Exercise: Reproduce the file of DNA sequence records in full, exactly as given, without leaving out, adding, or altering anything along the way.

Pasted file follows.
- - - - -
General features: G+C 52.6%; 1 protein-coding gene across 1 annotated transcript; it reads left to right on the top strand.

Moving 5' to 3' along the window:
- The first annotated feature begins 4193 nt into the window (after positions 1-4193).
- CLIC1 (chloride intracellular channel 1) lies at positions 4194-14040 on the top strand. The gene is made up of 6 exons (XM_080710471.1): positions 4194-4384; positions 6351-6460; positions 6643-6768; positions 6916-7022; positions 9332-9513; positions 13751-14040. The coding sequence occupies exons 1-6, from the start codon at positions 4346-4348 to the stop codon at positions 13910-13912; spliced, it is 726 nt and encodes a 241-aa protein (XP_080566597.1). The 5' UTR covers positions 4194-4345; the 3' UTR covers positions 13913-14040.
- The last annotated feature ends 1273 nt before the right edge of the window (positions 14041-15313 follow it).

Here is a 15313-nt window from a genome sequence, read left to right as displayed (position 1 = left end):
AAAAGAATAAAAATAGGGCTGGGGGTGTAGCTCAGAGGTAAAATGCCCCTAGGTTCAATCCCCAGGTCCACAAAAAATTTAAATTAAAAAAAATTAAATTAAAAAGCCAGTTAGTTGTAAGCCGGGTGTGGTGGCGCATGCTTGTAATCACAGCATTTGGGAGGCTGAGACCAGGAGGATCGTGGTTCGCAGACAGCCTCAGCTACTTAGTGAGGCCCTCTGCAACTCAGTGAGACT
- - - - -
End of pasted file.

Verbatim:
General features: G+C 52.6%; 1 protein-coding gene across 1 annotated transcript; it reads left to right on the top strand.

Moving 5' to 3' along the window:
- The first annotated feature begins 4193 nt into the window (after positions 1-4193).
- CLIC1 (chloride intracellular channel 1) lies at positions 4194-14040 on the top strand. The gene is made up of 6 exons (XM_080710471.1): positions 4194-4384; positions 6351-6460; positions 6643-6768; positions 6916-7022; positions 9332-9513; positions 13751-14040. The coding sequence occupies exons 1-6, from the start codon at positions 4346-4348 to the stop codon at positions 13910-13912; spliced, it is 726 nt and encodes a 241-aa protein (XP_080566597.1). The 5' UTR covers positions 4194-4345; the 3' UTR covers positions 13913-14040.
- The last annotated feature ends 1273 nt before the right edge of the window (positions 14041-15313 follow it).

Here is a 15313-nt window from a genome sequence, read left to right as displayed (position 1 = left end):
AAAAGAATAAAAATAGGGCTGGGGGTGTAGCTCAGAGGTAAAATGCCCCTAGGTTCAATCCCCAGGTCCACAAAAAATTTAAATTAAAAAAAATTAAATTAAAAAGCCAGTTAGTTGTAAGCCGGGTGTGGTGGCGCATGCTTGTAATCACAGCATTTGGGAGGCTGAGACCAGGAGGATCGTGGTTCGCAGACAGCCTCAGCTACTTAGTGAGGCCCTCTGCAACTCAGTGAGACT